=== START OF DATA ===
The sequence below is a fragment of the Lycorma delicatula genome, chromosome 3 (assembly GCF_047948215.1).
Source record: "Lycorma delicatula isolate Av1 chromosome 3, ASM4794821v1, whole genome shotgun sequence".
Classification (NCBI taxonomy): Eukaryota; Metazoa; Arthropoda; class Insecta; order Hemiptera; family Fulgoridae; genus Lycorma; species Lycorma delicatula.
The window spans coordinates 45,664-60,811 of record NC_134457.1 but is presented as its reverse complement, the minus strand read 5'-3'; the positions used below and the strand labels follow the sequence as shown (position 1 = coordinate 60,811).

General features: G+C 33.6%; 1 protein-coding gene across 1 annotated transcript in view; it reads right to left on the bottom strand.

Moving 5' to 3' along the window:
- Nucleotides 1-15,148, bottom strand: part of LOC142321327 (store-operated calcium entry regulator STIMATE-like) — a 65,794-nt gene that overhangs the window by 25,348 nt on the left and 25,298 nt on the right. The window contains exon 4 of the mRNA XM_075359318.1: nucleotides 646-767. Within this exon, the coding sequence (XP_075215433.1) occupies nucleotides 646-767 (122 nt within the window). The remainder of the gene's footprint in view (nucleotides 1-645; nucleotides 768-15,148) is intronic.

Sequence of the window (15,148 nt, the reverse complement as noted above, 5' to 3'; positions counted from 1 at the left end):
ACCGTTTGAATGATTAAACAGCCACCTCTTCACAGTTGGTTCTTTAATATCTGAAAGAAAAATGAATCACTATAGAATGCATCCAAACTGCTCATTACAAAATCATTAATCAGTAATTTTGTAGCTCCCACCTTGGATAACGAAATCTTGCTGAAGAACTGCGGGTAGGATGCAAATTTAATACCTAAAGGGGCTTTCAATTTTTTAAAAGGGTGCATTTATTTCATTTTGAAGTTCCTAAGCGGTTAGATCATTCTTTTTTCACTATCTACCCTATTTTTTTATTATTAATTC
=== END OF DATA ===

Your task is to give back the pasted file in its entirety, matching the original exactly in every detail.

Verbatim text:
The sequence below is a fragment of the Lycorma delicatula genome, chromosome 3 (assembly GCF_047948215.1).
Source record: "Lycorma delicatula isolate Av1 chromosome 3, ASM4794821v1, whole genome shotgun sequence".
Classification (NCBI taxonomy): Eukaryota; Metazoa; Arthropoda; class Insecta; order Hemiptera; family Fulgoridae; genus Lycorma; species Lycorma delicatula.
The window spans coordinates 45,664-60,811 of record NC_134457.1 but is presented as its reverse complement, the minus strand read 5'-3'; the positions used below and the strand labels follow the sequence as shown (position 1 = coordinate 60,811).

General features: G+C 33.6%; 1 protein-coding gene across 1 annotated transcript in view; it reads right to left on the bottom strand.

Moving 5' to 3' along the window:
- Nucleotides 1-15,148, bottom strand: part of LOC142321327 (store-operated calcium entry regulator STIMATE-like) — a 65,794-nt gene that overhangs the window by 25,348 nt on the left and 25,298 nt on the right. The window contains exon 4 of the mRNA XM_075359318.1: nucleotides 646-767. Within this exon, the coding sequence (XP_075215433.1) occupies nucleotides 646-767 (122 nt within the window). The remainder of the gene's footprint in view (nucleotides 1-645; nucleotides 768-15,148) is intronic.

Sequence of the window (15,148 nt, the reverse complement as noted above, 5' to 3'; positions counted from 1 at the left end):
ACCGTTTGAATGATTAAACAGCCACCTCTTCACAGTTGGTTCTTTAATATCTGAAAGAAAAATGAATCACTATAGAATGCATCCAAACTGCTCATTACAAAATCATTAATCAGTAATTTTGTAGCTCCCACCTTGGATAACGAAATCTTGCTGAAGAACTGCGGGTAGGATGCAAATTTAATACCTAAAGGGGCTTTCAATTTTTTAAAAGGGTGCATTTATTTCATTTTGAAGTTCCTAAGCGGTTAGATCATTCTTTTTTCACTATCTACCCTATTTTTTTATTATTAATTC